|John Broskie's Guide to Tube Circuit Analysis & Design|
19 March 2005
While at the CES in January, I was surprised to find so many gargantuan tube amplifiers: huge, massive, expensive amplifiers, many the size of small refrigerators or big air conditioners. These amplifiers held more glass than my wallet could bear to contemplate. The motives are obvious: these days power and overindulgence are both desired and marketable. I have to admit that I was ambivalent: on one hand, I was impressed by the audacity of the amplifiers and I do appreciate what such a powerful amplifier can bring to a large-orchestra composition, such as any of Mahler’s later symphonies. On the other hand, I was disappointed to see the more-must-be-better philosophy win. (Have you ever noticed how easily many over compensate: the bald man who buys a toupee the size of a dead opossum, the A-cup woman who moves up to double D. Imagine if he had bought the smallest, thinnest toupee made, which only partially covered his scalp, no one would guess that he was wearing a rug. Or, imagine if she had stopped at a B cup, no one would know that she had visited a surgeon.)
Beyond philosophical objections to big for the sake of big, big amplifiers face a few design hurdles. For example, high-wattage MOSFETs and transistors are much poorer performers than comparable low-wattage devices. And with tube amplifiers, big output transformers seldom sound as good as small transformers to my ears. (I own pairs of the big Tango 120 watters and Heathkit WM-6s.)
Why? I am not exactly sure. My guess is that the small output transformer holds a higher ratio of copper to iron. Or, maybe that the small transformer is easier to make well because of its smaller coil bobbin. But if I had to place a bet, it would be on the output transformer bringing its own distortion in the form of magnetic hysteresis in the core, which is most notable in the smallest signals; and with big output transformers, the small signal becomes too large, requiring large output swings to overwhelm. Of course, if your loudspeakers are highly inefficient, then you have taken a giant step sideways by moving up to a big amplifier.
Single-ended amplifiers do not suffer from this problem, as the output transformer’s core is always magnetized in one direction that never reverses, so this hysteresis effect is never encountered. This probably explains why horn loudspeakers work so well with single ended amplifiers, as they work with just a few tenths of a volt of signal (additionally, most horn-loaded speakers exhibit a good deal of 2nd harmonic distortion due to the compression chamber not exactly matching the horns input impedance, which if phased correctly, can be largely undone by the single-ended amplifier’s counter-balancing distortion).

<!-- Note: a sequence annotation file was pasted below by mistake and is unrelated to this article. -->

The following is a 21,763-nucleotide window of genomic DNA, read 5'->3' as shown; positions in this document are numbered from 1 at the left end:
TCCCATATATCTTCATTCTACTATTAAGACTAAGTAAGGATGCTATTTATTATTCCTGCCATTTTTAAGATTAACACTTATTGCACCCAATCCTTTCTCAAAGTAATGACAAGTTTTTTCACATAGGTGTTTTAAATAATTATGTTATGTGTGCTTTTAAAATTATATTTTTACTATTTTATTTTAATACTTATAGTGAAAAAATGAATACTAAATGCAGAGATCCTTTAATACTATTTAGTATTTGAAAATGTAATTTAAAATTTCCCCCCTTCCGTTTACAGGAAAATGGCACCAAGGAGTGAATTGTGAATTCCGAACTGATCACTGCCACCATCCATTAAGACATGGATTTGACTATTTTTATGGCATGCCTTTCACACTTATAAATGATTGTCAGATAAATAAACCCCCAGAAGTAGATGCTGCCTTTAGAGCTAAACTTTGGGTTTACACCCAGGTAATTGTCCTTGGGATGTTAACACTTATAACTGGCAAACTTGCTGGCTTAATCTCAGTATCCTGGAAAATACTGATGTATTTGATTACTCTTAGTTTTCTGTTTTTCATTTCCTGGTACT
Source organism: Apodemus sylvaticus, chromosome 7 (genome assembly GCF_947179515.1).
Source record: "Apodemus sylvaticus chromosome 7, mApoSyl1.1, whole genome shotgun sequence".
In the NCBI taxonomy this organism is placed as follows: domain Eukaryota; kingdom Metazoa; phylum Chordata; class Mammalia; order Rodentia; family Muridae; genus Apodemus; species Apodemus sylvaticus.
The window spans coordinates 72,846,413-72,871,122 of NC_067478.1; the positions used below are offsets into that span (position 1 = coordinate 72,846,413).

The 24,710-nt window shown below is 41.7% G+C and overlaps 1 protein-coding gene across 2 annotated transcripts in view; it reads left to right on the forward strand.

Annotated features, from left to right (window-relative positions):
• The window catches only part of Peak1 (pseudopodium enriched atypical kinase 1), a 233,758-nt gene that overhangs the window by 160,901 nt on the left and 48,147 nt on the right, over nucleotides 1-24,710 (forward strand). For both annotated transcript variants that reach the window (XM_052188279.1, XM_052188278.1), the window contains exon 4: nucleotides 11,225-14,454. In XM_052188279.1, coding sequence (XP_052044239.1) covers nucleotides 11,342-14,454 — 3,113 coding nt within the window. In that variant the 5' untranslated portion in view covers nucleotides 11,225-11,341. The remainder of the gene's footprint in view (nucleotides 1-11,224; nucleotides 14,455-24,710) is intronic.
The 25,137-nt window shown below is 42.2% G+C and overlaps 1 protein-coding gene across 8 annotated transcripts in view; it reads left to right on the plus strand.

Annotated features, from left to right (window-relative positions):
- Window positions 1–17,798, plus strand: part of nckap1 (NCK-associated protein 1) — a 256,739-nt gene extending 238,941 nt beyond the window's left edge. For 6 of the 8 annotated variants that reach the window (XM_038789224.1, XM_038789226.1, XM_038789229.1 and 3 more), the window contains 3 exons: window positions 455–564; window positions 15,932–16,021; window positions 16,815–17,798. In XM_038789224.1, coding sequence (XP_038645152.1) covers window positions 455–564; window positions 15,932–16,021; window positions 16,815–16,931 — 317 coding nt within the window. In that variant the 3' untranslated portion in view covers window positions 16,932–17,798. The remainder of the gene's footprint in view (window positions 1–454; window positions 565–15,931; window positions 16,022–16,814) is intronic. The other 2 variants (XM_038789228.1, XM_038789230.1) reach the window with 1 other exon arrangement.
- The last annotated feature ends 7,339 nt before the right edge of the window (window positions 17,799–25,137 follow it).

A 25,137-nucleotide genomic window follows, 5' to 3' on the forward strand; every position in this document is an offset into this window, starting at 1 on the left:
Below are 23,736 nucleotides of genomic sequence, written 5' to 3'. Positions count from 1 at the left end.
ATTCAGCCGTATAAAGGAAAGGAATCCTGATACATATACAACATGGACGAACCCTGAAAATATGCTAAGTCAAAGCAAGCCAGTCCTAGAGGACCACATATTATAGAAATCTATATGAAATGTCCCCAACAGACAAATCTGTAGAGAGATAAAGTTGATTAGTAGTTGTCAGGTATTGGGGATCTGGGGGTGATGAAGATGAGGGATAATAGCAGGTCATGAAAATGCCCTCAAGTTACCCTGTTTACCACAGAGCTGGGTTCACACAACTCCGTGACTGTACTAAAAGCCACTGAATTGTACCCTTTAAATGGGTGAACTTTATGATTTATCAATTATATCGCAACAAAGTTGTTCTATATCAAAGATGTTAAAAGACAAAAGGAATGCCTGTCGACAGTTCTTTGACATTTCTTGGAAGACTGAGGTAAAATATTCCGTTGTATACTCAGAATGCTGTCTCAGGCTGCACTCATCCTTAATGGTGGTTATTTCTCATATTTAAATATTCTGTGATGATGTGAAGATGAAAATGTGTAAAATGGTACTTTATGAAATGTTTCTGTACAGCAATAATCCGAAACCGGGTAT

Still, there are times when a big amplifier is the only amplifier that will work in a system and I do believe in lots of headroom.
Design example: four Dynaco ST-70s
The easiest answer is to cascade enough cable splitters to feed four ST-70 sub amplifiers through one channel’s signal and then strap all four outputs together. Will this work? Yes and no. if your speakers are 2 ohm, yes; if 8 ohm, no. The Dynaco ST-70’s output transformer, the P-431, holds a primary impedance of 4300 ohms, when the 8-ohm tap is loaded with an 8-ohm load. And since the four output transformers are in parallel, the winding ratio remains constant, so the same 4300 ohms is reflected with the 8-ohm load.
A 4300-ohm load, however, is not what eight EL34s need to see to put out 140 watts. Remember that four times the watts into the same load means twice the output voltage, but the output tubes must follow the same plate-voltage swings as before. In other words, because we have quadrupled the number of output tubes, we must quarter the plate-to-plate impedance. In other words, in order for eight EL34s to put out 140 watts, they need to see a plate-to-plate load of 4300/4, or 1075 ohms. One solution is to use a 2-ohm load across the 8-ohm tap and ground, as this impedance against the output transformer’s impedance ratio (the winding ratio squared) equals 1075 ohms. Another solution is to attach 4-ohm loudspeakers across the 16-ohm tap and ground, as this impedance will reflect down to 1075 ohms. What if you don’t own 4-ohm loudspeakers? The only answer is to reconfigure the secondaries, so that an 8-ohm load reflects down output 1075 ohms.
If two transformer’s secondaries are placed parallel and then placed in series with another pair placed in parallel, as shown below, the 8-ohm loudspeaker will reflect the desired 1075 ohms and the speaker will see twice the output voltage than one ST-70 would deliver.
Note how the ground connection has been moved to the center. This move has its advantages and disadvantages. On the plus side, we can attach the output tubes’ cathodes to the outside ends of our center-tapped secondary, which allows for a simple feedback loop to be realized. On the minus side, more loudspeaker connecters are needed, as we have to reattach both speaker leads, when we change the speaker’s impedance. (Most loudspeakers are either 4 or 8 ohm in impedance, so only four connectors are actually needed in most situations.) Also note how transformers Tr3 and Tr4 have their primaries flipped relative to transformers Tr1 and Tr2. This is necarsary to compensate for their secondaries being flipped relative to the other secondaries.
Design example: two Dynaco ST-70s
Click on above image to see enlargement
Click on above image to see enlargement
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